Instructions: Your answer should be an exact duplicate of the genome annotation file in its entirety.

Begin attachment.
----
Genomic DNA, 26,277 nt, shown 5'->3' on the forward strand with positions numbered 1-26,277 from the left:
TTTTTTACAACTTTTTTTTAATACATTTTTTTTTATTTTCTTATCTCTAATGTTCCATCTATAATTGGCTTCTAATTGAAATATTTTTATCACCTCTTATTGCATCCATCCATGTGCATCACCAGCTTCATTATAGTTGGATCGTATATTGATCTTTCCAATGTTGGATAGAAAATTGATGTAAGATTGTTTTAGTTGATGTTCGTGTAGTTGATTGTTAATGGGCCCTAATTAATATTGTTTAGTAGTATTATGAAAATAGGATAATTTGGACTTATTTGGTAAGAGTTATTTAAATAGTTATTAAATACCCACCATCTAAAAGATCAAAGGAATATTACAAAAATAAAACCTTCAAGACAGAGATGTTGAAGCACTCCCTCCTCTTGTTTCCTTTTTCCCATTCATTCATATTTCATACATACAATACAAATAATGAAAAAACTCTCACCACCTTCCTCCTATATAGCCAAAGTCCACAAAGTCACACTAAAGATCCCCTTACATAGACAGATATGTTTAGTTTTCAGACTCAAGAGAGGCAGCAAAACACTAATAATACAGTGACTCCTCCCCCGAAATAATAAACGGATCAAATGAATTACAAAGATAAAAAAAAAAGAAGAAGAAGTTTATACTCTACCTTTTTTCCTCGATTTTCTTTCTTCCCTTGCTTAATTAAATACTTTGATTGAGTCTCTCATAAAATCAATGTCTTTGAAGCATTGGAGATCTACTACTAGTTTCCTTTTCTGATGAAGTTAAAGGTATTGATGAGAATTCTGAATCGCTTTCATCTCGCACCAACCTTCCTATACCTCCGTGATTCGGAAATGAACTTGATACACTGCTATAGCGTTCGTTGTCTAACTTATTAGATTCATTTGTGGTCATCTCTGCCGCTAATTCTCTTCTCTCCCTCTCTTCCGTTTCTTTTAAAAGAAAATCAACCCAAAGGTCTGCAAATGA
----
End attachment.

Genomic DNA, 26,277 nt, shown 5'->3' on the forward strand with positions numbered 1-26,277 from the left:
TTTTTTACAACTTTTTTTTAATACATTTTTTTTTATTTTCTTATCTCTAATGTTCCATCTATAATTGGCTTCTAATTGAAATATTTTTATCACCTCTTATTGCATCCATCCATGTGCATCACCAGCTTCATTATAGTTGGATCGTATATTGATCTTTCCAATGTTGGATAGAAAATTGATGTAAGATTGTTTTAGTTGATGTTCGTGTAGTTGATTGTTAATGGGCCCTAATTAATATTGTTTAGTAGTATTATGAAAATAGGATAATTTGGACTTATTTGGTAAGAGTTATTTAAATAGTTATTAAATACCCACCATCTAAAAGATCAAAGGAATATTACAAAAATAAAACCTTCAAGACAGAGATGTTGAAGCACTCCCTCCTCTTGTTTCCTTTTTCCCATTCATTCATATTTCATACATACAATACAAATAATGAAAAAACTCTCACCACCTTCCTCCTATATAGCCAAAGTCCACAAAGTCACACTAAAGATCCCCTTACATAGACAGATATGTTTAGTTTTCAGACTCAAGAGAGGCAGCAAAACACTAATAATACAGTGACTCCTCCCCCGAAATAATAAACGGATCAAATGAATTACAAAGATAAAAAAAAAAGAAGAAGAAGTTTATACTCTACCTTTTTTCCTCGATTTTCTTTCTTCCCTTGCTTAATTAAATACTTTGATTGAGTCTCTCATAAAATCAATGTCTTTGAAGCATTGGAGATCTACTACTAGTTTCCTTTTCTGATGAAGTTAAAGGTATTGATGAGAATTCTGAATCGCTTTCATCTCGCACCAACCTTCCTATACCTCCGTGATTCGGAAATGAACTTGATACACTGCTATAGCGTTCGTTGTCTAACTTATTAGATTCATTTGTGGTCATCTCTGCCGCTAATTCTCTTCTCTCCCTCTCTTCCGTTTCTTTTAAAAGAAAATCAACCCAAAGGTCTGCAAATGA